Whiskey Prices: How to get the best quality at the lowest price
Whiskey prices can vary from as little as a few dollars for a mass produced whiskey, to tens of thousands of dollars for a rare example.
Does buying the cheapest whiskey mean that you are cheating yourself from the taste of an expensive one? We take a look at some great whiskeys for you to enjoy, that won’t burn a huge hole in your pocket.
Tomatin 12-Year-Old Malt Whiskey
Frequently, I receive requests for recommendations for affordable single malts. I attempt to balance the Favorite Malts selections with a mixture for all price ranges but I must admit that it’s easy to overlook the small gems in favor of a new release from a silent distillery. A visitor recently suggested I pass on a recommendation of Tomatin 12-year-old, noting that it was selling for about $17 a bottle.
Tomatin is a delightful whisky, a step up in flavor from Lowland and lighter Highland malts, without becoming too challenging (like Islay or heavily sherried malts). It exhibits a smooth balance of malty sweetness, a perfumy lightness, a peaty nuttiness, and a smoky softness.
I sometimes surprise guests during an evening of tasting various whiskies. After a sampling of several light malts, Tomatin tastes distinctly rich and flavorful. Although prices have increased a bit, it is still a good buy at around $24.
Cadenhead Lochside 19-Year-Old
Lochside is a delicious whisky; delicate, fruity, sweet and dry at the same time, with a soft, peaty creaminess. Unfortunately, the distillery was unable in its brief 35 year history to establish a following. Lochside’s delicate malt was either buried in blended whiskies or exported to the Spanish market. The fact the distillery was isolated in Montrose rather than in the Speyside, and the misfortune that the facilities were located on prime real estate all led to its demise.
There’s currently an opportunity to find out what you’ve missed. I purchased a bottle of this Cadenhead 19-year-old (1981-2000, 58 vol.), on a trip to Scotland. Finally some bottles have made their way to the US. It’s from an oloroso sherry cask, which adds subtle sweet and fruity notes to a relatively dry and faintly peaty malt.
It’s delicious, and perhaps your last chance to affordably sample (about $100) a vanishing single malt.
Many years ago, at a bar in New Orleans, Louisiana, I came across a bottle of 12-year-old Glenfarclas. I was embarking on a driving tour of Cajun Country and was surprised to find a single malt that wasn’t widely distributed in America. In the course of the following week, Glenfarclas and I became good friends.
It may just be the fond memories of a journey through an exotic part of America, but I like to believe that Glenfarclas is a particularly “Nawlins” style of whisky. Perhaps that’s why the Sazerac Company of New Orleans was chosen to be the American distributor. It’s a whisky that has the sophistication and charm to be at home in an antebellum mansion; comfort and warmth to fortify the soul at a late night voodoo funeral; and the common man earthiness to sip while eating fresh cooked crawfish by the side of the road at a “boiling point”.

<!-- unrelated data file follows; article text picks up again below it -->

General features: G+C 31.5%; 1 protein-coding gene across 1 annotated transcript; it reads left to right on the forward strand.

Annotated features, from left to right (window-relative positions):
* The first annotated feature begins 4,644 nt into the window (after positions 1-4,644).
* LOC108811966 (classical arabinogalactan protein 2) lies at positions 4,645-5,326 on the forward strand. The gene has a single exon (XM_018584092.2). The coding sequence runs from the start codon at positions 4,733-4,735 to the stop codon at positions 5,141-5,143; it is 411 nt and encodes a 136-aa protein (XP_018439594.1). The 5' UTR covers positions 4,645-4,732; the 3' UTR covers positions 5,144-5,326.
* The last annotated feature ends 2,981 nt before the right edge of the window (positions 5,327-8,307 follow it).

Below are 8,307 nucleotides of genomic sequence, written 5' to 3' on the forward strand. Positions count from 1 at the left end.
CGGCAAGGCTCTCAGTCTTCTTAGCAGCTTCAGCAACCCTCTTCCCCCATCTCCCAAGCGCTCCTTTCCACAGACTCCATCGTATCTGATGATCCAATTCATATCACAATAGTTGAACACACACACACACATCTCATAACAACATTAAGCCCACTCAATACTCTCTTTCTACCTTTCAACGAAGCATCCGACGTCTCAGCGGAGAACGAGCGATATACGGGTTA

The nose has an earthy, sweaty, pungent aroma, mixed with sweet vermouth and licorice notes. The palate begins with sherry notes, then a smoky, peaty dryness. The finish is long, dry, smoky, and trails off with echoes of oak.
The Balvenie PortWood 21-year-old
Though it’s only the beginning of February, there’s a touch of Spring in the air near my home. It’s not cold enough for a thick, sherry cask release, yet hasn’t warmed up to the point that a light malt is refreshing. There is however, something in between.
The 21-year-old PortWood from The Balvenie has an exquisitely well balanced combination of complex flavors, starting with a grapey sweetness in the nose and continuing through notes of heather, toffee, and anise. A cedary dryness keeps it from becoming overly sweet and heavy, maintaining an appetizing lightness. A snip at $200.
Signatory Bladnoch 1974 25-year-old
It wasn’t difficult to choose a single malt to usher in what is officially the new millennium. I’ll share part of a message I sent to Raymond Armstrong, the owner of Bladnoch distillery, on Christmas Eve:
How nice to hear from you, and with such good news. Bladnoch is operating again! It must be wonderful to smell the smells, hear the sounds, feel the energy, and most of all — take pride in the knowledge that you have rescued a piece of living history from extinction.
Other than your infectious enthusiasm and the warmth of June and the rest of the staff, there has been a feeling of sadness on my visits to Bladnoch. As though it were haunted by the ghosts of a lively and cherished past. Against all odds you accomplished a seemingly impossible task — the spirits have returned to Bladnoch. My glass is lifted to you.
As I wrote I sipped a bit of a 25-year-old Signatory bottling of Bladnoch (1974-99, 54.8 vol.).
It’s a delicious malt that balances the clean, lemony, grassy notes of a young Bladnoch with the cedary, herbal notes that come from 25 years in an oak cask. Few Lowland malts age well beyond their teens as the lightness of the whisky tends to be overpowered by the oak and cedar notes that emerge from the cask. In this case it is a perfect combination of flavors, and a perfect symbol, bridging the Bladnoch of old and the new Bladnoch.
A bottle will now set you back around $680.00